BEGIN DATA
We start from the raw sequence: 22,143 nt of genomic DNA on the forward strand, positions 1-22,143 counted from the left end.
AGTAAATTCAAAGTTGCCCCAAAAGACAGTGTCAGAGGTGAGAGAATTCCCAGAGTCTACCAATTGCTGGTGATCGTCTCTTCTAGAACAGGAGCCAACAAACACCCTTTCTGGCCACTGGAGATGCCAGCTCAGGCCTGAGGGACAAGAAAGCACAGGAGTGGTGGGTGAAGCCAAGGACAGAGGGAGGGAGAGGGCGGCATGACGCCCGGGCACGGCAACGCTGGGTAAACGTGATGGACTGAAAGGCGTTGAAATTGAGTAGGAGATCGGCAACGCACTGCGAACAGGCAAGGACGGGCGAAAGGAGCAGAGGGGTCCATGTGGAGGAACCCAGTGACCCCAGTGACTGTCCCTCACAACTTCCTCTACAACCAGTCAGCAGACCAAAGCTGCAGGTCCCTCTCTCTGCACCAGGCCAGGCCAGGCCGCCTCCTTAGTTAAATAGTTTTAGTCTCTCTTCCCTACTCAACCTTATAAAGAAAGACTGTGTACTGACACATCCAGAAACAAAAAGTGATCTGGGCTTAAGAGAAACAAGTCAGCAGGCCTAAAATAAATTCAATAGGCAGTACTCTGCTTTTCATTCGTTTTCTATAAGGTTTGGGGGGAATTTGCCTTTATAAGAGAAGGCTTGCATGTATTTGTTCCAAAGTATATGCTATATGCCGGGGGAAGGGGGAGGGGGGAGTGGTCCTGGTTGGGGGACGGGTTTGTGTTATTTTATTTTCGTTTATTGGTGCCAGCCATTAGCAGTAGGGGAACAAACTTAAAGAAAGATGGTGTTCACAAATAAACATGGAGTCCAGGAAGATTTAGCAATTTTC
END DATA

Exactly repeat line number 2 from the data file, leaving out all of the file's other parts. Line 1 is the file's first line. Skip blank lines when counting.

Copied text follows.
AGTAAATTCAAAGTTGCCCCAAAAGACAGTGTCAGAGGTGAGAGAATTCCCAGAGTCTACCAATTGCTGGTGATCGTCTCTTCTAGAACAGGAGCCAACAAACACCCTTTCTGGCCACTGGAGATGCCAGCTCAGGCCTGAGGGACAAGAAAGCACAGGAGTGGTGGGTGAAGCCAAGGACAGAGGGAGGGAGAGGGCGGCATGACGCCCGGGCACGGCAACGCTGGGTAAACGTGATGGACTGAAAGGCGTTGAAATTGAGTAGGAGATCGGCAACGCACTGCGAACAGGCAAGGACGGGCGAAAGGAGCAGAGGGGTCCATGTGGAGGAACCCAGTGACCCCAGTGACTGTCCCTCACAACTTCCTCTACAACCAGTCAGCAGACCAAAGCTGCAGGTCCCTCTCTCTGCACCAGGCCAGGCCAGGCCGCCTCCTTAGTTAAATAGTTTTAGTCTCTCTTCCCTACTCAACCTTATAAAGAAAGACTGTGTACTGACACATCCAGAAACAAAAAGTGATCTGGGCTTAAGAGAAACAAGTCAGCAGGCCTAAAATAAATTCAATAGGCAGTACTCTGCTTTTCATTCGTTTTCTATAAGGTTTGGGGGGAATTTGCCTTTATAAGAGAAGGCTTGCATGTATTTGTTCCAAAGTATATGCTATATGCCGGGGGAAGGGGGAGGGGGGAGTGGTCCTGGTTGGGGGACGGGTTTGTGTTATTTTATTTTCGTTTATTGGTGCCAGCCATTAGCAGTAGGGGAACAAACTTAAAGAAAGATGGTGTTCACAAATAAACATGGAGTCCAGGAAGATTTAGCAATTTTC